THE Scottish Government has issued a list of the “myriad of Brexit harms” which have impacted on society across Scotland.

The areas impacted by the UK Government’s handling of the exit from the EU include social care, communities, businesses, households, culture, young people, and even women’s rights, the Scottish Government has said.

External Affairs Secretary Angus Robertson described Brexit as an “ongoing, cumulative calamity”.

The Brexit harms listed by the Scottish Government include:


Additional checks, trade friction, bureaucracy, and increased administration costs for exporters have impacted on Scots business and the wider economy.

The Government said the impact of Brexit has led to Scottish goods exports falling by 25% in the year to June 2021, compared to the equivalent period in 2019.

They also said that Scotland’s food exports to the EU, including fish and seafood, were 14% lower than the equivalent period in 2019, compared with a 3% drop for non-EU food exports over the same period.

READ MORE: 'Price of Brexit' as UK food and drink exports to EU plummet by billions


Before Brexit, thousands of Scottish pupils would use the Erasmus scheme every year to take the opportunity to live and study in the EU. Despite the promises of Prime Minister Boris Johnson, the UK pulled out of this scheme.

Reports earlier in the year showed the UK’s replacement “Turing Scheme” failed to match the funding of its EU equivalent, with academics highlighting further flaws in the Tories’ replacement offering.

READ MORE: Professor Jim Murdoch: The fatal design flaw in UK’s Erasmus-replacing 'Turing scheme'

Echoing this prior criticism, the Scottish Government said it believes the UK Government’s Turing Scheme is “inadequate”. They added that the UK has so far been unsuccessful in securing an agreement with the EU to legally participate in the Horizon Europe Programme.

The Scottish Government said rural education institutions have been particularly affected by the loss of Erasmus and Horizon, because they have often received more European research funding.


The UK Government rejected an offer of visa-free travel across the EU for touring musicians, as they did not want to extend the same courtesy to EU artists visiting the UK. The new system has meant that touring in Europe is no longer financially possible for many British artists.

The fall-out from the Tories’ decision has led to protests and petitions calling for change, but none has been forthcoming.

The Scottish Government hit out at the UK decision not to participate in the EU’s Creative Europe programme, saying it “cut off a key arena for cultural exchange”.

READ MORE: Iona Fyfe: Westminster's Brexit is rubbing salt in the wounds of UK musicians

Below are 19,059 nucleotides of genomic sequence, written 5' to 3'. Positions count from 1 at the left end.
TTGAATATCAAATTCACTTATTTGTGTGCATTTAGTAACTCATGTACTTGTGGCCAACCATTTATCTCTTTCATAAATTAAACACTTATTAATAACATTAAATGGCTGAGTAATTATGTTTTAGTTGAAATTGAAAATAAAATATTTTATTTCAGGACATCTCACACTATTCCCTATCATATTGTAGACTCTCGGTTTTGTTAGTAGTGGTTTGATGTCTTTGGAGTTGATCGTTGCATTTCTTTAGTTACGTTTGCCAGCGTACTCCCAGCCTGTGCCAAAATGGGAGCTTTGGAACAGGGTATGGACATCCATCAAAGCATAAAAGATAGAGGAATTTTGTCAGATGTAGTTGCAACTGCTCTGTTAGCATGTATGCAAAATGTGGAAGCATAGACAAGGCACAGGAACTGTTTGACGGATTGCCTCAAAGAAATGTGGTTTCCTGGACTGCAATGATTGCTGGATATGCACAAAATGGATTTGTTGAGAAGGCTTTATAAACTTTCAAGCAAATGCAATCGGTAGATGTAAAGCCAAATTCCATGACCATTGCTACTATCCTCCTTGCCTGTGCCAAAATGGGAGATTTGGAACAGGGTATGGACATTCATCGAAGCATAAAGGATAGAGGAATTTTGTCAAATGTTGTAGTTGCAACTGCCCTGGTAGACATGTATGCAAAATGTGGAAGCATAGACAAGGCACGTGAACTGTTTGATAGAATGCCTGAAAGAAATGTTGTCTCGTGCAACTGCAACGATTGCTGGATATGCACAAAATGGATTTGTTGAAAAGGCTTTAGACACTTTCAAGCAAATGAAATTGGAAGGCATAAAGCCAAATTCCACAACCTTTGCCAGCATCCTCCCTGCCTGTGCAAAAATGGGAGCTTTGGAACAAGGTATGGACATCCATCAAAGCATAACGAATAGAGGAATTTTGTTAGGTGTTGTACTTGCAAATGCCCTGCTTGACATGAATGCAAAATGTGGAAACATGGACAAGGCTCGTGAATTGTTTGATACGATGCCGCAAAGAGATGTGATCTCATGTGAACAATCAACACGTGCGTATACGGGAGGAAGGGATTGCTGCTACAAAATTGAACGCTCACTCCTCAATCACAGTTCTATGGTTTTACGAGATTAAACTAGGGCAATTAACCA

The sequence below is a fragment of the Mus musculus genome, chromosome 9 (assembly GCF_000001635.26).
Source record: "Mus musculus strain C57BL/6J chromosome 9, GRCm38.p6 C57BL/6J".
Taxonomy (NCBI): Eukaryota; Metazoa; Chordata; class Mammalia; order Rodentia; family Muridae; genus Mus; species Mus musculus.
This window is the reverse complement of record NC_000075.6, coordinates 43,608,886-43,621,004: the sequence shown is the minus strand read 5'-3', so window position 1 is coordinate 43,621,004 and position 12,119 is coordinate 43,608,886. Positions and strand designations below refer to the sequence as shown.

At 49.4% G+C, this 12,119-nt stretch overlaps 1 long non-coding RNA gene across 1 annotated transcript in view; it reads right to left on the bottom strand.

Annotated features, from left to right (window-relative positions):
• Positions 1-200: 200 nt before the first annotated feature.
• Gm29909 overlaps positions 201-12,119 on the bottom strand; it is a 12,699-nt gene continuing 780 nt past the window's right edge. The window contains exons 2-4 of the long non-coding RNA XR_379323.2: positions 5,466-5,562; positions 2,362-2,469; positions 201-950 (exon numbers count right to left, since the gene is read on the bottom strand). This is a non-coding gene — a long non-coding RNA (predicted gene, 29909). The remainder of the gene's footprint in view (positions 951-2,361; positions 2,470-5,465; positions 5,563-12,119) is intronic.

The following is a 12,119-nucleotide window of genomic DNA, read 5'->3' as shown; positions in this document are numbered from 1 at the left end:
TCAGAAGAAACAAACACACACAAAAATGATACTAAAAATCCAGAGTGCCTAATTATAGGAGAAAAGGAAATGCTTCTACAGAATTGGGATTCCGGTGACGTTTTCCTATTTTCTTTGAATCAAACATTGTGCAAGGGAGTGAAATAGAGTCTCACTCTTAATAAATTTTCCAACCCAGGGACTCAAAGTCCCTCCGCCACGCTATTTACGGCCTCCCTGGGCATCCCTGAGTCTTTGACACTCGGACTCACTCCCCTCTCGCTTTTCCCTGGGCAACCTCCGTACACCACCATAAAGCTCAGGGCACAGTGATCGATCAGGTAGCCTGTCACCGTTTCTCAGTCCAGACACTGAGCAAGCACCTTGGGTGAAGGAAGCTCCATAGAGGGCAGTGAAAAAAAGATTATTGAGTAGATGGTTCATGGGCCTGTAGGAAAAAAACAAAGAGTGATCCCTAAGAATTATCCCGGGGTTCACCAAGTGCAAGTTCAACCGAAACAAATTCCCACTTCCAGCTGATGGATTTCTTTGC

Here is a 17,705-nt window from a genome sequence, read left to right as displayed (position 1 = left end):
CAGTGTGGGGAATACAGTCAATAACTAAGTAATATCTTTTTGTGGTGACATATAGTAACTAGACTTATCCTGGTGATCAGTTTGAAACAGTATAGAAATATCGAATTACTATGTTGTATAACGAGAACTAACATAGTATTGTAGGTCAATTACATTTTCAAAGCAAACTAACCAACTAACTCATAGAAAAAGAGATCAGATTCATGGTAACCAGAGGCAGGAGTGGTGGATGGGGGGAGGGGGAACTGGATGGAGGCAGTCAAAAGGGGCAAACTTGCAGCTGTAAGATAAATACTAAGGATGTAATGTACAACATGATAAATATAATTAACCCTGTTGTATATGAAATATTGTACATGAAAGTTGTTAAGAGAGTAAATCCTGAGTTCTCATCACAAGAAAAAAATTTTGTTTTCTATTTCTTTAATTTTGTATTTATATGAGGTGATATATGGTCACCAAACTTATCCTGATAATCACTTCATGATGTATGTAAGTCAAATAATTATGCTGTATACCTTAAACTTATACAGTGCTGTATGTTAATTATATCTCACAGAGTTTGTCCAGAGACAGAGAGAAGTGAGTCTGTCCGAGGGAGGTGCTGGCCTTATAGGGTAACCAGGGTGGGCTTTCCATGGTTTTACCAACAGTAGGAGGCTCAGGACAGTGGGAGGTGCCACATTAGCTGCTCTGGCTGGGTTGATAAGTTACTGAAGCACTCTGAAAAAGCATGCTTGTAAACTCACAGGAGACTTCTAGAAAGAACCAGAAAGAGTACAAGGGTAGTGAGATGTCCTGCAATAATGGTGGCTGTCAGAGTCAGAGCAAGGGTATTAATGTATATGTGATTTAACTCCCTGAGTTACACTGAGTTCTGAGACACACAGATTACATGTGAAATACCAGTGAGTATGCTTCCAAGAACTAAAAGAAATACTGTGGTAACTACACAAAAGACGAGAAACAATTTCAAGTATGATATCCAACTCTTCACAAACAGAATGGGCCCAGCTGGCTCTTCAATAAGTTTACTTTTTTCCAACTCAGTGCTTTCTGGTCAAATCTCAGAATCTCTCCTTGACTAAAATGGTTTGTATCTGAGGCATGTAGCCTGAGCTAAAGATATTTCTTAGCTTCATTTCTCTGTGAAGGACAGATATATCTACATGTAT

The Scottish Government said it is also concerned that UK protections for women’s economic and social equality will fail to keep pace with EU law.

It said that women have benefited from the legal protections that have come from the EU, such as the Part-Time Worker Directive (2000) and Fixed Term Worker Directive (2002), and protections for unpaid carers, pregnancy and maternity rights, equal pay and those relating to sex discrimination.

Although these protections are currently part of EU retained law this is no longer guaranteed to continue, particularly as the UK Government has recently announced a review of retained EU law.

This review made headlines with reports saying Liz Truss hoped to bring back the pint-sized wine bottle - but the Scottish Government has warned it may have more serious consequences.


The impact of the effect of Brexit on the UK’s labour market has been stark. Businesses in Scottish hospitality have warned that they cannot find the staff to take advantage of a rise in interest in “staycations”, and called for a special visa to help fill the role.

Similar calls came from other industries hit with staffing shortages due to Brexit, including haulage. Byline Times revealed that army staff was still being used to cover this shortfall even into December.

The Tories have taken notice of the “crisis” in one sector, quietly waiting until late on Christmas Eve to put adult social care workers onto the shortage occupation list. This aims to offer visas to workers who can plug gaps in the UK’s labour market.

Commenting on the impact of Brexit on Scottish society, External Affairs Secretary Angus Robertson said it was “an ongoing, cumulative calamity – for the economy, for business, for the young, for workers, for women, for everyone: for our society”.

He went on: “Let us not forget – the decision to leave the EU, and the terms on which we left it, were taken against Scotland’s wishes and went firmly against our outward-facing, co-operative and internationalist ethos.

“The benefits of being part of the EU have been lost. The Turing Scheme is a watered-down imitation of Erasmus+ which will see support for our most disadvantaged learners cut, and opportunities for all our students, staff and young people reduced.

“The labour and skills shortages we are witnessing lay bare the extraordinary recklessness of a hard Brexit taking us out of the EU, the Single Market and Customs Union during a global pandemic.

“We remain an inclusive European nation – we share with the EU a vision for Europe that embodies democratic values, promotes the wellbeing of all of society, rises fully to the challenge of the global climate emergency and supports a sustainable economic recovery from the global pandemic. That is why we plan to rejoin the EU, as an independent nation.”